Monday, 26 September 2011
This week I tried out modelling wax over an armature made from wire, wood and bubble wrap padding.
Lovely medium to work with, yay! This little horse is about 200 mm high. He is watching his human friend (not modelled!) hence the rather hesitant and focussed stance.
Saturday, 17 September 2011
The photography is marvellous. I confess that I will have to read the book or watch film again to totally appreciate the plot.
A rather different scene this morning in my town - the annual Orange March. But much lighter in spirit than it used to be. I did not see any grim-faced men wearing orange sashes and bowler hats. All respect to them, but this was a chance for the young musicians to march to and fro through the streets cheering everyone up.
Thursday, 15 September 2011
I am beginning to enjoy this way of working. Now I see the horse in a different way. He is becoming a bit more bulky and I am going to increase his "top line", in horsey parlance. At the moment I have just placed a strip of bubble wrap on his neck to see if it looks better. I definitely think it does, so I will work from that. He is an Andalusian breed of horse, and they have muscular necks. When they are well trained and ridden, that is.
Tuesday, 13 September 2011
I am using a new material to coat my horse sculpture and make it permanent. As it is made of wire and plaster it is fragile and needs this strong coating to preserve it.
But using this stuff is a completely new experience, with its own "logic" and texture. After the first application on part of the horse I came back 2 days later to find lumps and hard edges set rock solid. Well, that is what I want, ultimately, but in more controlled form!
Also, the fibre content creates a special hair-like surface very like a horse's coat. And if I remove sections of fibre for any reason I find it pulls out like a horse's tail or mane.
It is a whole new relationship. I will have to be patient and listen. As Bernard Tschumi, the architect, remarks (and this is true for sculpture as well, I am finding):
"Architecture as the materialisation of forms not ideas. For me, the nature of materials is far more important than formal concerns. The materials introduce a new logic... construction is a form of constraint that is extraordinarily fertile for invention."
Monday, 12 September 2011
This makes sense to me.
Saturday, 10 September 2011
.. whatever that means. But I take it as the endless hunt for definition or feeling of completion or arrival. Such feelings can only be fleeting but satisfying anyway.
I am currently reviewing my time at art school, the memories of confusion and anxiety are terrifying, but that is as it should be when one is trying something new and/or different.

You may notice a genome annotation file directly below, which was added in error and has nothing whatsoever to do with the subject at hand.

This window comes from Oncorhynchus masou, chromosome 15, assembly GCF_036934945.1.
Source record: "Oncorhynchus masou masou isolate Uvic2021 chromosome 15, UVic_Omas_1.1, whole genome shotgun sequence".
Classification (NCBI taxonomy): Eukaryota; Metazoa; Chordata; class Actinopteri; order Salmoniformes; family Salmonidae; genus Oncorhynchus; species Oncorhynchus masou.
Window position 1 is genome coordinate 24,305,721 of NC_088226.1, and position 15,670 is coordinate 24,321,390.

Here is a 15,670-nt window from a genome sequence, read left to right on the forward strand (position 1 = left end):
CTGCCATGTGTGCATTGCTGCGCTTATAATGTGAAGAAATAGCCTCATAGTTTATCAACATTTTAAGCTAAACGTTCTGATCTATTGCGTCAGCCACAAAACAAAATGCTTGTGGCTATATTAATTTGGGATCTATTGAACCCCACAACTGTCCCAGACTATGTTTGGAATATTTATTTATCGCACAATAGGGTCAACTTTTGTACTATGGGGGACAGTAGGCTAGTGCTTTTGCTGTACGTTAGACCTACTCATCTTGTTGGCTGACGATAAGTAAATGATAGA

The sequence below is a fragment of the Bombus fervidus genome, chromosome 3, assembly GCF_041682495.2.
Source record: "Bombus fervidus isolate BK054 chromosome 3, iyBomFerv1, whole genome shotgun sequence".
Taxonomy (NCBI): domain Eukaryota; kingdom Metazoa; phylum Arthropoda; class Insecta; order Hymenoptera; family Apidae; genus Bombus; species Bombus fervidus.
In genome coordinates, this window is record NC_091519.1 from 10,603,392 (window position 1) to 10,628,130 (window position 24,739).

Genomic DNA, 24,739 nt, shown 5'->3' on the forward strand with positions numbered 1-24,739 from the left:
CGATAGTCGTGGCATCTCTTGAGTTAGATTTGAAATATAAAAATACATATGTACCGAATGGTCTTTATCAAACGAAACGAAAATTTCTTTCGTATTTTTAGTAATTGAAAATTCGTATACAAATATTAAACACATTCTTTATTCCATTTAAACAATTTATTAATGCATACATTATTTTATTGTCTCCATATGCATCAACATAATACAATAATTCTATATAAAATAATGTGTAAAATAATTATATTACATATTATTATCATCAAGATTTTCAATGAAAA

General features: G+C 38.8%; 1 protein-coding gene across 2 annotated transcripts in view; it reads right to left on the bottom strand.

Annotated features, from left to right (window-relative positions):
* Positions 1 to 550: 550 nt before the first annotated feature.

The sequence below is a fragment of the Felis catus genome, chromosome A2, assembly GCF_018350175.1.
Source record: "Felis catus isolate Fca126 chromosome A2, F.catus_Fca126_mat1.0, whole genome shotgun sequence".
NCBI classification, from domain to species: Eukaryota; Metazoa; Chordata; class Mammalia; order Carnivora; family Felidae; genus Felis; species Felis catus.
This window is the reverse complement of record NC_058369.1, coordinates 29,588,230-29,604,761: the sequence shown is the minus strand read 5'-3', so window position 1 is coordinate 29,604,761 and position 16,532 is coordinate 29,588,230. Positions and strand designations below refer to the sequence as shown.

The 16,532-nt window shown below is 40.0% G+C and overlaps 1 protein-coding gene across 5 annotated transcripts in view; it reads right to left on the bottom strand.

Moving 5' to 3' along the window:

Meanwhile I am loving the three-dimensional things I am doing (see pictures - currently coating this piece with a resin that will make it more permanent!). I am certainly a material person. Thanks to all those who have supported me in this.
Very sorry I have not got to visit anyone in Perth Open Studios this week. I remember how valuable it was when people came to see me in my studio during Forth Valley Open Studios during June. There has just been such a lot of essential paperwork and forward organisation to do after Edinburgh Fringe and ahead of October break and Christmas season.
Damien Hirst has turned his attention to horses and created a huge sculpture of Pegasus. One side of the horse is flayed to show its anatomy, the other is white and perfect.
Hirst has done other dissection sculptures, notably of a male toy figure and a pregnant woman. I used to think his work pretentious and wrote an entire dissertation to this effect in my final year at Glasgow School of Art.
Now, 10 years late(r), I am beginning to get it. I also am fascinated by what lies under our skin and that of animals.
Thursday, 8 September 2011
Postscript 10th September: They're back!! But there was a weird emptiness the other day.
PPS 15th September. I saw a cat in the garden. That's why they all went quiet.
Wednesday, 7 September 2011
This Japanese clothing company makes wonderful stylish and simple clothing. They can be found on www.uniqlo.com, but at present their website is a bit overloaded because they are launching a new collection designed by Jil Sander. So it might be better to try after a few days.
I have bought heat tech vests from them and worn them practically everyday, winter and summer. For cold weather just layer them and you will be warm and feel comfortable.
They have many stores in London, perhaps other parts of UK too, and also a good on line service.